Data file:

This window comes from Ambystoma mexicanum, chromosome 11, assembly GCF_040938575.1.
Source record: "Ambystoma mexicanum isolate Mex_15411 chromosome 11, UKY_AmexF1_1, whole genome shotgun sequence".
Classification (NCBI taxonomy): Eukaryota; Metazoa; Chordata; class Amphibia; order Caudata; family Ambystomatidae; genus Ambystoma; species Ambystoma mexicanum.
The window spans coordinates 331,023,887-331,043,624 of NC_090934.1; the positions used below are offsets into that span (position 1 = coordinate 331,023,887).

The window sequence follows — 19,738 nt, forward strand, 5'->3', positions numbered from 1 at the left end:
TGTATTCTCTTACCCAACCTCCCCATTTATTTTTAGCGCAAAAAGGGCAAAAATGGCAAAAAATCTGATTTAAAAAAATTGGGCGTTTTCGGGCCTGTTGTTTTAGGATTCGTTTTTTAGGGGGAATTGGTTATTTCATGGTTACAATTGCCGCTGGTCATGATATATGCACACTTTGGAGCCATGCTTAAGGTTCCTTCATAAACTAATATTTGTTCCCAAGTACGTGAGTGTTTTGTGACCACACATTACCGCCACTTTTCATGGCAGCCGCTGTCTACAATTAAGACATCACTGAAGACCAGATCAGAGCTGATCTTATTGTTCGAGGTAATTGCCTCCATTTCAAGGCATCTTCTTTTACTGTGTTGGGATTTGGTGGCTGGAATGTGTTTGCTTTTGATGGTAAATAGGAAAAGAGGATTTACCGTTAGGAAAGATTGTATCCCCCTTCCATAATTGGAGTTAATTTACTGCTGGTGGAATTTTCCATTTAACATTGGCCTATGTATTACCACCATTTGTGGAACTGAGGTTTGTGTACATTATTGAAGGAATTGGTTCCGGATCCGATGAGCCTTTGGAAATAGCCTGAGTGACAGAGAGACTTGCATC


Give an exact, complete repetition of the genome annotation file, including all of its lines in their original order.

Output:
This window comes from Ambystoma mexicanum, chromosome 11, assembly GCF_040938575.1.
Source record: "Ambystoma mexicanum isolate Mex_15411 chromosome 11, UKY_AmexF1_1, whole genome shotgun sequence".
Classification (NCBI taxonomy): Eukaryota; Metazoa; Chordata; class Amphibia; order Caudata; family Ambystomatidae; genus Ambystoma; species Ambystoma mexicanum.
The window spans coordinates 331,023,887-331,043,624 of NC_090934.1; the positions used below are offsets into that span (position 1 = coordinate 331,023,887).

The window sequence follows — 19,738 nt, forward strand, 5'->3', positions numbered from 1 at the left end:
TGTATTCTCTTACCCAACCTCCCCATTTATTTTTAGCGCAAAAAGGGCAAAAATGGCAAAAAATCTGATTTAAAAAAATTGGGCGTTTTCGGGCCTGTTGTTTTAGGATTCGTTTTTTAGGGGGAATTGGTTATTTCATGGTTACAATTGCCGCTGGTCATGATATATGCACACTTTGGAGCCATGCTTAAGGTTCCTTCATAAACTAATATTTGTTCCCAAGTACGTGAGTGTTTTGTGACCACACATTACCGCCACTTTTCATGGCAGCCGCTGTCTACAATTAAGACATCACTGAAGACCAGATCAGAGCTGATCTTATTGTTCGAGGTAATTGCCTCCATTTCAAGGCATCTTCTTTTACTGTGTTGGGATTTGGTGGCTGGAATGTGTTTGCTTTTGATGGTAAATAGGAAAAGAGGATTTACCGTTAGGAAAGATTGTATCCCCCTTCCATAATTGGAGTTAATTTACTGCTGGTGGAATTTTCCATTTAACATTGGCCTATGTATTACCACCATTTGTGGAACTGAGGTTTGTGTACATTATTGAAGGAATTGGTTCCGGATCCGATGAGCCTTTGGAAATAGCCTGAGTGACAGAGAGACTTGCATC